by James Corbett
February 18, 2014
In recent weeks, the Eyeopener has been examining the politics of division. In our first report, we looked at how the left/right political spectrum is used as a wedge to divide the people against themselves. In our second report we showed how this has been accomplished in recent years to defuse the anti-war movement. And in last week’s report we examined how the corporate welfare state is maintained by way of these phony divisions.
As important as the political spectrum is in keeping the people warring with each other, it is of course by no means the only wedge issue that is used to keep the public at each other’s throats. Other tools of division include race, religion, class, and a whole host of issues that do not intersect with the political sphere at all, but nonetheless effectively help to group people into warring camps.
The end result of this constant appeal to tribalism is to pit neighbor against neighbor, family against family, coworker against coworker, and even friend against friend so that our lives consist of ever-dwindling spheres of people with whom we can agree totally on every issue. Meanwhile, the people in positions of very real control over the lives of those masses go unscrutinized, their actions lost under the 24/7 babble of nonsense being generated by the politics of division.
There is, after all, a reason that the pyramid has historically been seen as a metaphor for social control. At the bottom lie millions of stones, atomized, divided against each other, but all acting in unison to support the layer above it. The further up the pyramid one goes, the fewer the divisions between the components of that layer until, finally, the capstone reveals itself as the single, unitary ruler of the entire system. This is the image of the oligarchy, rule by the few over the masses through the age-old technique of divide and conquer.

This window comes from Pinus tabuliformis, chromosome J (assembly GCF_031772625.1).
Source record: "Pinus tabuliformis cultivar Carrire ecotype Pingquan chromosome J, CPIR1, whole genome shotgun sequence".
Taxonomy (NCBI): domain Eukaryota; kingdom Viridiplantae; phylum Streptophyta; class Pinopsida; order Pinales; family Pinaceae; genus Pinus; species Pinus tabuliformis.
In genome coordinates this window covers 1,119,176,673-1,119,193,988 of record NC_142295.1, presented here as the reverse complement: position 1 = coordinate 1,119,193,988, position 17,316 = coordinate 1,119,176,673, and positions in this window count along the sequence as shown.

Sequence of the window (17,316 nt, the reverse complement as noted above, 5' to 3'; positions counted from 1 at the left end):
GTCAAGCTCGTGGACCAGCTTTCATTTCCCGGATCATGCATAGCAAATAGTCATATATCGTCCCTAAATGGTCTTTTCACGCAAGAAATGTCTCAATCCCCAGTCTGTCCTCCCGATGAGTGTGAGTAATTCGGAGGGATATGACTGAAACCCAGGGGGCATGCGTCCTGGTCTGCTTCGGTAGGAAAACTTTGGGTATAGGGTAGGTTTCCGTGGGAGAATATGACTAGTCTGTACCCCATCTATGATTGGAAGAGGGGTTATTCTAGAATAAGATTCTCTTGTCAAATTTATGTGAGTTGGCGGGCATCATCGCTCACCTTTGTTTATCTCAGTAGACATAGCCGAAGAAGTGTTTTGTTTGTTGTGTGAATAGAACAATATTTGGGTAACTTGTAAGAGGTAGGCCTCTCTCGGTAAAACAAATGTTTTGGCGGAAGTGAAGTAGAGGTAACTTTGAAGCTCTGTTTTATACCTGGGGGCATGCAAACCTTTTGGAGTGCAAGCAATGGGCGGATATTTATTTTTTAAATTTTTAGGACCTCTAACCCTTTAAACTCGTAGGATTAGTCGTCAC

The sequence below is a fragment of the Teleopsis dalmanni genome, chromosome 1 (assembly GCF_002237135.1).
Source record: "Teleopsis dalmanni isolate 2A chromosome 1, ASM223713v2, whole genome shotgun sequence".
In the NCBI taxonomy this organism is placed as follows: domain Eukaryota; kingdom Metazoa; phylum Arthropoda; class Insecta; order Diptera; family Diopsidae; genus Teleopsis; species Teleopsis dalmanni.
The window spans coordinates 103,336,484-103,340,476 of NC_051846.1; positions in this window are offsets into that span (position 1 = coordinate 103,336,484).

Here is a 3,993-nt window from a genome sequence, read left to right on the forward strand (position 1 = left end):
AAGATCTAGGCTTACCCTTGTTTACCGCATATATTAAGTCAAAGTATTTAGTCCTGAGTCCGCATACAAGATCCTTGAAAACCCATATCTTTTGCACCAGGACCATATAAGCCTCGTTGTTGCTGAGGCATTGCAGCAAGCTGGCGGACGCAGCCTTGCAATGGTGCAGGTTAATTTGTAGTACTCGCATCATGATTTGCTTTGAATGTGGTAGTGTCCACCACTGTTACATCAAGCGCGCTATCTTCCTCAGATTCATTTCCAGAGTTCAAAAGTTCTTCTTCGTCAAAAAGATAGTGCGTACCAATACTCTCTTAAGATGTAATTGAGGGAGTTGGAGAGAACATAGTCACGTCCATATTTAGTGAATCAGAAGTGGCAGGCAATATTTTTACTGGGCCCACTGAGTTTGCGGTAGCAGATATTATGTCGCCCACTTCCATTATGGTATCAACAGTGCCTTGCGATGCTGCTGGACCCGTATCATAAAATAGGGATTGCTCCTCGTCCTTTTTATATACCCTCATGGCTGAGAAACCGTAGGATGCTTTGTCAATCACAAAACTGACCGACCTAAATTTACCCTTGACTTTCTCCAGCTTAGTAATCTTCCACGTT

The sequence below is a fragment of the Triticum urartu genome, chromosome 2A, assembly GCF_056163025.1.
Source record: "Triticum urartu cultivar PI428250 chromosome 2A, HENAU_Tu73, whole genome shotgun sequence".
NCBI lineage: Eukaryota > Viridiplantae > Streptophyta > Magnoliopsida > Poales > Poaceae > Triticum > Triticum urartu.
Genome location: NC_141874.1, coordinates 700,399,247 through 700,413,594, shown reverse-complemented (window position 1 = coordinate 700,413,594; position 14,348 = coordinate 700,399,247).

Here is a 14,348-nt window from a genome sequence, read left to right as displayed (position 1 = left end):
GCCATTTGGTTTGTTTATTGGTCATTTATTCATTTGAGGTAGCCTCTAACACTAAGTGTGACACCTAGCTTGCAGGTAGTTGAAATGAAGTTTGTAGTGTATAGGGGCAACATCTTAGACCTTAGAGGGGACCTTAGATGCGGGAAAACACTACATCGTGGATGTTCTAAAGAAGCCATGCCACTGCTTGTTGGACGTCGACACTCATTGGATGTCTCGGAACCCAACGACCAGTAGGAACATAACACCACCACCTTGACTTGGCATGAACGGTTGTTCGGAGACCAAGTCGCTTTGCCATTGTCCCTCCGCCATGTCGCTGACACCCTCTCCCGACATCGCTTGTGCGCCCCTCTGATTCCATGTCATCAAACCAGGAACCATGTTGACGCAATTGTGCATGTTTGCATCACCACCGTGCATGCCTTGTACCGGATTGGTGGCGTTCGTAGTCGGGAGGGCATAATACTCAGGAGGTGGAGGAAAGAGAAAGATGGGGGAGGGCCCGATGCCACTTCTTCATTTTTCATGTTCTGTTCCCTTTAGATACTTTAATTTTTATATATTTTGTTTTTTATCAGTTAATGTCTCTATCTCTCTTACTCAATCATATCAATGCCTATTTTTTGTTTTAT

If divide and conquer is the technique that keeps the people oppressed, however, it is obvious that the one thing that the ruling class fears above all else is that the public will unite against them. If the people were ever to put aside their doctrinal differences and coordinate their efforts, the results would be staggering.
This is not mere theory, but a political fact born out by centuries of example, and one that is continuing to have dramatic effect on the world around us. A classic example in recent years was the push to force milk from cows treated with bovine growth hormone into the marketplace. After concerns about the effects of this milk on both human health and the health of the cows themselves were made known through grassroots advocacy, however, consumer pressure led to BGH milk being taken off the shelves in store after store, including Wal-Mart, Kroger, Safeway, Starbucks, Ben & Jerry’s ice cream and other places. Similarly with bisphenol A, an estrogen-mimicking endocrine disruptor used in the creation of certain plastics and resins that was found to have potentially hazardous effects on the development of babies and young children. A mass awareness campaign led to worried parents demanding BPA-free plastics, which in turn led to BPA being removed from product after product.